New York Auto Show: Car Industry on Verge of Massive Change
Despite record sales and cheap gas, auto industry experts predict a fundamental shift in how cars are sold thanks to outliers like Tesla Motors and evolving consumer attitudes. "We have to change," said one dealer.
Noting that "all pistons are firing" for the U.S. economy, Dr. Nariman Behravesh, chief economist at the consulting firm IHS Inc. predicted consumer spending this year would be around $12 trillion. "No other economy is bigger than this," Behravesh said Tuesday at the J.D. Power Automotive Forum ahead of the New York International Auto Show. "The prospects for U.S. consumer are very strong."
The strengthening U.S. economy is a positive for the auto industry, said John Humphrey, J.D. Power's senior vp global auto operations. Humphrey predicted U.S. auto sales would exceed last year's record $400 billion. "The industry's health is much better now than in the past," he said.
Despite robust sales, the U.S. car market is on the threshold of massive change, Humphrey and others industry experts at the conference said.
Consumers of all ages, particularly those of Generation Y, now enter car dealerships armed with sophisticated pricing information. The majority of consumers now consult a smartphone while negotiating, Humphrey said.
In an oblique reference to Tesla Motors — which has been mounting a state-by-state legislative campaign to be allowed to sell its cars directly to consumers, threatening the dealer-franchise model that has been in place for decades — Humphrey said, "New players are entering the marketplace. The technical sophistication of the cars has been pretty amazing. Nontraditional players are moving quite fast — will these new players be suppliers or disrupters? Who owns the value of the new technologies?"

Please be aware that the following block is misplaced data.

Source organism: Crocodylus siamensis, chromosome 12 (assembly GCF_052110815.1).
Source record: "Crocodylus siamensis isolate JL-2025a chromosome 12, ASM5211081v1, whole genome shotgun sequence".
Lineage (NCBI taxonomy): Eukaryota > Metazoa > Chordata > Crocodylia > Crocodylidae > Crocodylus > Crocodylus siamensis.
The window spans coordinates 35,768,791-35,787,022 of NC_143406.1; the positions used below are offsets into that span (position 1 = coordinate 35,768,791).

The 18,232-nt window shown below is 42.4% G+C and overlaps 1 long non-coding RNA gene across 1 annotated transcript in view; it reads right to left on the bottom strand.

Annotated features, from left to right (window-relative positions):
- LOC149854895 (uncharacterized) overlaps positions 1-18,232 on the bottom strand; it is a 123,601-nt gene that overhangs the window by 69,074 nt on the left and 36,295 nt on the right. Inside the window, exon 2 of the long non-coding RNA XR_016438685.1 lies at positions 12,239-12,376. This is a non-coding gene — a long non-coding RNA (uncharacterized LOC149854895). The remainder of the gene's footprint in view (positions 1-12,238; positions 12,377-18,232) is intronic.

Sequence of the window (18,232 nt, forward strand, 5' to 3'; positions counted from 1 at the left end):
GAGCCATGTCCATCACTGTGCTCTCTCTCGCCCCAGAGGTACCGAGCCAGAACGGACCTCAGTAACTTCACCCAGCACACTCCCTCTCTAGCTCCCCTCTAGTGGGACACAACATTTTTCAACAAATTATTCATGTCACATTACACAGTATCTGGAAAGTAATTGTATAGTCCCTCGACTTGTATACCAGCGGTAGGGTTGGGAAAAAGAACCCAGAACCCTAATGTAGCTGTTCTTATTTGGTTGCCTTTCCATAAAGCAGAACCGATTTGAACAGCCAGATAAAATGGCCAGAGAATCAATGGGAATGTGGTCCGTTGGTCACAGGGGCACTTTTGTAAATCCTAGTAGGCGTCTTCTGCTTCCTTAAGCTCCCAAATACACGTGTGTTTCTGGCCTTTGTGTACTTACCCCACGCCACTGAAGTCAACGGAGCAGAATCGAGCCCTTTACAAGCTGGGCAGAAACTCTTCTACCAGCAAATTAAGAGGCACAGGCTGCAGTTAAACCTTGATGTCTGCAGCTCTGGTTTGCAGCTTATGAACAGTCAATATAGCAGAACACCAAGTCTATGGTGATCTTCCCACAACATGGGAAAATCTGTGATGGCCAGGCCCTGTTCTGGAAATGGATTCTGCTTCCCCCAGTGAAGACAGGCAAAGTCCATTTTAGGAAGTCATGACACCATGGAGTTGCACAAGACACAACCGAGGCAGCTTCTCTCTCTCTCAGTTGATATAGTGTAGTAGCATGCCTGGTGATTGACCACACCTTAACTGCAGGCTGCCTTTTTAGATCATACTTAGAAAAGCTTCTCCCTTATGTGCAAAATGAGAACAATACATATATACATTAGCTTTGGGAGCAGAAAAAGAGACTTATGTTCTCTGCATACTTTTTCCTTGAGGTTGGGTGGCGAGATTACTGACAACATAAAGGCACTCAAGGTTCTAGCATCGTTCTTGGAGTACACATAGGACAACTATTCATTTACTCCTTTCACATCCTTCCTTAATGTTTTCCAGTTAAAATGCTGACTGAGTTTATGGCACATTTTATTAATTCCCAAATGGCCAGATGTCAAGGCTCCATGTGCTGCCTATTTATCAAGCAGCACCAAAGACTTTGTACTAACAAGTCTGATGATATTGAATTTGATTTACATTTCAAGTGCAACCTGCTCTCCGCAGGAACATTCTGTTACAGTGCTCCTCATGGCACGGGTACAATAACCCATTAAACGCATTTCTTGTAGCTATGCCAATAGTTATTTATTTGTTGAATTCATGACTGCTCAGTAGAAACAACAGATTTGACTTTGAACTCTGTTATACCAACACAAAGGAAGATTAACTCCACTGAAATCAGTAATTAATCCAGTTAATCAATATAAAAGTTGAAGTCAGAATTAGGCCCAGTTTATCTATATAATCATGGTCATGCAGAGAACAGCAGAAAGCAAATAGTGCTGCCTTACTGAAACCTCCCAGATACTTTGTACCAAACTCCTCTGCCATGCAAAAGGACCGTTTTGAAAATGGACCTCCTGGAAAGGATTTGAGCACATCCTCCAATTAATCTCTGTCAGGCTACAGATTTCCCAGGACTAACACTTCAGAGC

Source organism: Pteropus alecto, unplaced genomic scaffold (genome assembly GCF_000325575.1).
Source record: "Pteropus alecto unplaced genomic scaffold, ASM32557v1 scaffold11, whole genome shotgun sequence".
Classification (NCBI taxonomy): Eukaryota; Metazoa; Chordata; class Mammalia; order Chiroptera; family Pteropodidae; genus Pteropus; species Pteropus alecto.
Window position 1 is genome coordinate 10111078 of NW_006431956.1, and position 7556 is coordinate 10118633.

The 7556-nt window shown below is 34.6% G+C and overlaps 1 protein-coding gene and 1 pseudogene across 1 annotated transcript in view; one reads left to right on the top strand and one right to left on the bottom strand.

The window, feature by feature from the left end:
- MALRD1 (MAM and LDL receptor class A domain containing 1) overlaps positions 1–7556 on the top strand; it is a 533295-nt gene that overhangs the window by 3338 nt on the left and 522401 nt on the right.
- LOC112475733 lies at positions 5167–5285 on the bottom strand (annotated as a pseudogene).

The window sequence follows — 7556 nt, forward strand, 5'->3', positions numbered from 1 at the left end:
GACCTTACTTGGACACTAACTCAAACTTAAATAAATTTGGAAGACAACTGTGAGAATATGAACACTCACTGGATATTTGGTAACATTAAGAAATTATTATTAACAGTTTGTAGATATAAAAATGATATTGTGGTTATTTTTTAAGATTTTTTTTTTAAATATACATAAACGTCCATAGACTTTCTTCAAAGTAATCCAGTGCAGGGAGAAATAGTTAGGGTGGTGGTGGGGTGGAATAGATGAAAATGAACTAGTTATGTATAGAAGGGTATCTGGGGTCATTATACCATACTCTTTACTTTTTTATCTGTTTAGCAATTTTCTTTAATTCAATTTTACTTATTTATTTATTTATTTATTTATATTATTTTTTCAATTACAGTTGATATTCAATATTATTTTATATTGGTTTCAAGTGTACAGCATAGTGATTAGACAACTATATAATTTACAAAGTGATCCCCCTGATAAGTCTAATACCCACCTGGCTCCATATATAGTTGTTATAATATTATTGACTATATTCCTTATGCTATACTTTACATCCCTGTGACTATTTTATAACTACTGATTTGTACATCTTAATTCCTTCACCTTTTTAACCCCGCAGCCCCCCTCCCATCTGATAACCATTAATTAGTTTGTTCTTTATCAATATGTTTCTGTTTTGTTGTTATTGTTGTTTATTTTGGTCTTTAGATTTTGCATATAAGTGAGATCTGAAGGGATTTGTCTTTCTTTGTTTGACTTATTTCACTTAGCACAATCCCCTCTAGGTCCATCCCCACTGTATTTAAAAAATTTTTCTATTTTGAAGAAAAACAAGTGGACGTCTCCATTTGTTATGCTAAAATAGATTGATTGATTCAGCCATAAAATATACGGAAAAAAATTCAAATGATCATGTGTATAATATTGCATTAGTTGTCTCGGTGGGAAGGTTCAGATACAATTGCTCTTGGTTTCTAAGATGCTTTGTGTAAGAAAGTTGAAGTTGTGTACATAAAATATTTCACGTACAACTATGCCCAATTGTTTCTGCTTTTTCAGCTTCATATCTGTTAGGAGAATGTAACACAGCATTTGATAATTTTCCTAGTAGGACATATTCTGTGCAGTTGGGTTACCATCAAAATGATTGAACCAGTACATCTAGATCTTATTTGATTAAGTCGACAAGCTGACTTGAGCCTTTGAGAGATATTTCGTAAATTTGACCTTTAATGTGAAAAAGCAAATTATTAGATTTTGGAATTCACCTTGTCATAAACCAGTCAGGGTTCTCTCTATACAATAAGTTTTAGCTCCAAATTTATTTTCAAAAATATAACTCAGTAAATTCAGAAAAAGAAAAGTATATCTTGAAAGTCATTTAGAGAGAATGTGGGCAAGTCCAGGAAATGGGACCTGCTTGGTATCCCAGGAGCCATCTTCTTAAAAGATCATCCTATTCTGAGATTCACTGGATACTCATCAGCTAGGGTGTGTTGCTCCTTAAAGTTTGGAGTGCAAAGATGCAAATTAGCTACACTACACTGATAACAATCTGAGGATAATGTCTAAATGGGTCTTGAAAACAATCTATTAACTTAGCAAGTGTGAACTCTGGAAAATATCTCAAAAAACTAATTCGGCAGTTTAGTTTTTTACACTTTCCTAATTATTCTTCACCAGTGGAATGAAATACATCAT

"This business is changing dramatically," said Sandy Schwartz, president of the Cox Automotive dealership franchise. Invoking the demise of Blockbuster, Borders and the recent bankruptcy of electronics retailer Radio Shack, as well as the success of Internet retailers like Zappos and Sephora, Schwartz said the auto industry had to transform the car-buying experience to give consumers "power, control and convenience."
In a study sponsored by Autotrader, Schwartz said that only 17 out 4,002 consumers surveyed said they liked the current car-buying experience, while 72 percent they would visit dealers more often if the buying process were improved. "We have to change," Schwartz said.
Humphrey pointed to long-term trends such as the annual $20 billion budget shortfall in highway infrastructure maintenance, the increase in mass-transit ridership in 13 of the past 16 quarters and the surging growth of on-demand car services like Uber as evidence that attitudes toward driving and car ownership are fundamentally changing.
"Something has to give," Humphrey said.